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Meet the Expert: Stefania Bracci, PhD

The role of behavioural goals in shaping representations in the ventral visual pathway


Jun 05, 2024 from 10:00 to 12:00 (Europe/Berlin / UTC200)


Room F005, Otto-Behaghel-Straße 10 F

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  • Wednesday, June 5, 2024, 10:00am-12:00pm
  • Otto-Behaghel-Str. 10
  • Room F005
  •  Doctoral students, postdocs, master's students 
  • Stefania Bracci, PhD (Center for Mind/Brain Sciences - CIMeC, Rovereto, Italy)
  • English


Stefania Bracci, PhD

(Center for Mind/Brain Sciences - CIMeC)

is an assistant professor at the Center for Mind/Brain Sciences (CIMeC) in Trento (Italy). She holds a Bachelor of Science in Psychology and a Master of Science in Neuropsychology and Cognitive Rehabilitation from the University of Bologna (Italy). Stefania Bracci received her PhD in 2011 at Northumbria University (UK) on the topic of "Neural Correlates of Hand-Tool Interaction". After a post-doctoral and research period at KU Leuven (Belgium), she worked as principal investigator of the Object Vision group at the CIMeC, where she became assistant professor in 2022.
Stefania Bracci's group investigates the basic dimensions underlying the organization of object representations in the visual cortex by combining behavioural experiments, neuroimaging and deep neural networks.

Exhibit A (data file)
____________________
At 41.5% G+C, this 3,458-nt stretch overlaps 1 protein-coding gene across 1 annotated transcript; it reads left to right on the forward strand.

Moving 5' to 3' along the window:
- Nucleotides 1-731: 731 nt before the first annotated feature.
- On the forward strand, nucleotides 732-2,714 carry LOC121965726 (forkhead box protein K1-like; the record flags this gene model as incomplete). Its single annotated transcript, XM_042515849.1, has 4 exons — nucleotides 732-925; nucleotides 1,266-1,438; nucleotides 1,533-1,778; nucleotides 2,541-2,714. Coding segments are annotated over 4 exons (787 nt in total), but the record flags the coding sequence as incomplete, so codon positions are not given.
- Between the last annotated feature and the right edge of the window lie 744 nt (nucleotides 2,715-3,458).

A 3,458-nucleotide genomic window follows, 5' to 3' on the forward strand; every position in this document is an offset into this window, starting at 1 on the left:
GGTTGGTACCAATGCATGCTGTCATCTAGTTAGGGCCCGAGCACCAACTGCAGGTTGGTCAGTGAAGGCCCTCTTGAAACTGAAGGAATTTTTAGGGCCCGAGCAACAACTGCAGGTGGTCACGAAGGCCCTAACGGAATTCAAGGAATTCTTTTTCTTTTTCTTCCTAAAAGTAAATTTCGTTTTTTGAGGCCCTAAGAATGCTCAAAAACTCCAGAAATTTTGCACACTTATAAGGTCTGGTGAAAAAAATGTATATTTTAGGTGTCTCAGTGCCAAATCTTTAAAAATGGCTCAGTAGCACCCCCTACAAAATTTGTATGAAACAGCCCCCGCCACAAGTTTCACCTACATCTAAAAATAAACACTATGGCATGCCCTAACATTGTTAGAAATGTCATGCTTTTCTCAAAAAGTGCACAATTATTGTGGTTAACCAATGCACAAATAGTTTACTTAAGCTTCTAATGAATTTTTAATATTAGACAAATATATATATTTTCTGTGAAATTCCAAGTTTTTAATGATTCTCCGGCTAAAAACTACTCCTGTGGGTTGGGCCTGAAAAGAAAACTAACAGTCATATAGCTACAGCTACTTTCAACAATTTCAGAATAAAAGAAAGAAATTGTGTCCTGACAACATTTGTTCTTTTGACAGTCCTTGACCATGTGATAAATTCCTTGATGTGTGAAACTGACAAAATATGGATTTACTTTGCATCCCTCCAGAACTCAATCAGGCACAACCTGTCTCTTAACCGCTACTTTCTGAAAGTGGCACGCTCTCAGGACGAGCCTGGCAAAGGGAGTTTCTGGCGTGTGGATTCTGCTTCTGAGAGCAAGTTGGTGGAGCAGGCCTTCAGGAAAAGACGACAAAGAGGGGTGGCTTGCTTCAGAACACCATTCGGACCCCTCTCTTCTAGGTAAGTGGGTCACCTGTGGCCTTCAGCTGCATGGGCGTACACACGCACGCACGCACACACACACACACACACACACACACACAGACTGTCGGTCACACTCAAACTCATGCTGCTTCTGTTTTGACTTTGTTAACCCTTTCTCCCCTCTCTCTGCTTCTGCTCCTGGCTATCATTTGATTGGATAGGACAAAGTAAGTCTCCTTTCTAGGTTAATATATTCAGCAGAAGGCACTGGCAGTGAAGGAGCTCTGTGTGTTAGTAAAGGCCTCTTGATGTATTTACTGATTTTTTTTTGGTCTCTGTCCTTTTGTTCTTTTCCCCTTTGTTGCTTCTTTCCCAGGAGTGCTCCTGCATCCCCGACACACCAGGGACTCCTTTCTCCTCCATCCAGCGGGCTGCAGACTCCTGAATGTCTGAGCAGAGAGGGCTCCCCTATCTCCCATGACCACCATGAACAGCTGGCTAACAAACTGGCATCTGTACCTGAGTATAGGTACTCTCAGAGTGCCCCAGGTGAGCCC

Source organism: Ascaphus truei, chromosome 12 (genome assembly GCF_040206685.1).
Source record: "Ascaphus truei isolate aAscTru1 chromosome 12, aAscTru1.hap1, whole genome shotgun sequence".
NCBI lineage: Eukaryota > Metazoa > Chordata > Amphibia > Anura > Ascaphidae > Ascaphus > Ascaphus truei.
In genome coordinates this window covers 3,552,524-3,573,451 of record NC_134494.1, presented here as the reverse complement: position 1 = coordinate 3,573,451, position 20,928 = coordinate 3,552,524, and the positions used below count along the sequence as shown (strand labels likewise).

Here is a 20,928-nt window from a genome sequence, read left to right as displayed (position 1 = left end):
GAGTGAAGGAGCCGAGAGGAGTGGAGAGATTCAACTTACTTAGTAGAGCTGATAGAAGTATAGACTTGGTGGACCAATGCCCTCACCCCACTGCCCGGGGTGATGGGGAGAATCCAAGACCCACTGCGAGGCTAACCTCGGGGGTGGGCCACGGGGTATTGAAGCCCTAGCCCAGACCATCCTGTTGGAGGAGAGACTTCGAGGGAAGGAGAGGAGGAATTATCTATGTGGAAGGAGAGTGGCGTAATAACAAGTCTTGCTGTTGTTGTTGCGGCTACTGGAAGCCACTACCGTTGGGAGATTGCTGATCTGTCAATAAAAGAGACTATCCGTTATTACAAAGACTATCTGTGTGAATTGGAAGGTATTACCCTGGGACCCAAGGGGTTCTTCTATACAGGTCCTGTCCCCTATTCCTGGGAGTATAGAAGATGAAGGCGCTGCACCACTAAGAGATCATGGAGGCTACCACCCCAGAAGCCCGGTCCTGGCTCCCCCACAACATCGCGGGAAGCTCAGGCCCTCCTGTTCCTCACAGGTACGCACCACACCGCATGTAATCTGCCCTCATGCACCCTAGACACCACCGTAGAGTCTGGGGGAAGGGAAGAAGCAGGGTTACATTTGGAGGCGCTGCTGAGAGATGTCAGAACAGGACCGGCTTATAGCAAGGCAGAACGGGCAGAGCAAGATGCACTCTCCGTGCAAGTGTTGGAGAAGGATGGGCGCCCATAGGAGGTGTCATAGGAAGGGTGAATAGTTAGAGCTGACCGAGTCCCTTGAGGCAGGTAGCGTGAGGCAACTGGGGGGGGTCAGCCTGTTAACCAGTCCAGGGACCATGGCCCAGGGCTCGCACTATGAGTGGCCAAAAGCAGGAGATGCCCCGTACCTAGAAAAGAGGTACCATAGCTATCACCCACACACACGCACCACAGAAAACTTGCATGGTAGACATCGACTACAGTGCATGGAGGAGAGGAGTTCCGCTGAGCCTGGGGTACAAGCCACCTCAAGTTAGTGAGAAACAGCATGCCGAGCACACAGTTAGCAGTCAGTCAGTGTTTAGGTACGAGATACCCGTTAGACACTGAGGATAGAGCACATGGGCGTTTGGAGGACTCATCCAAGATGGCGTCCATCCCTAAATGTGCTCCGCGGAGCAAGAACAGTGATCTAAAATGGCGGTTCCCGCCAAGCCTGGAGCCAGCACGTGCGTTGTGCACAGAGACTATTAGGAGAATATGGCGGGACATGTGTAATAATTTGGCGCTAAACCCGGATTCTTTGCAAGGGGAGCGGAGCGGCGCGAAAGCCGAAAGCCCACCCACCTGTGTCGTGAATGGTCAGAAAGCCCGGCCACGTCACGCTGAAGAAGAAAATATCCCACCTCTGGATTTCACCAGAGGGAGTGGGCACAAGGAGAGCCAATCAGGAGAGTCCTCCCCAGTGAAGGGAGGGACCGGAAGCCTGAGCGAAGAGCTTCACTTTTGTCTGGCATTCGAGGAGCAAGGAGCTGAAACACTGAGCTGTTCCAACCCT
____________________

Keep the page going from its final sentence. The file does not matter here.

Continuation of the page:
The role of behavioral goals in shaping representations in the ventral visual pathway

How does our brain represent the visual environment? Classic theories of vision focus on object recognition, yet human object vision is far from being solved, and accumulating evidence points to the complexity of the multidimensional representational space that underlies visual representations. In this seminar, I suggest that to understand object vision, we need to move beyond object recognition, as considered the final goal of visual perception, and take into account the role of behavioral goals in shaping the organization of object space in the visual cortex. Understanding the core mechanisms behind this object space could inform the conception of computational models that perceive and represent the world as humans do.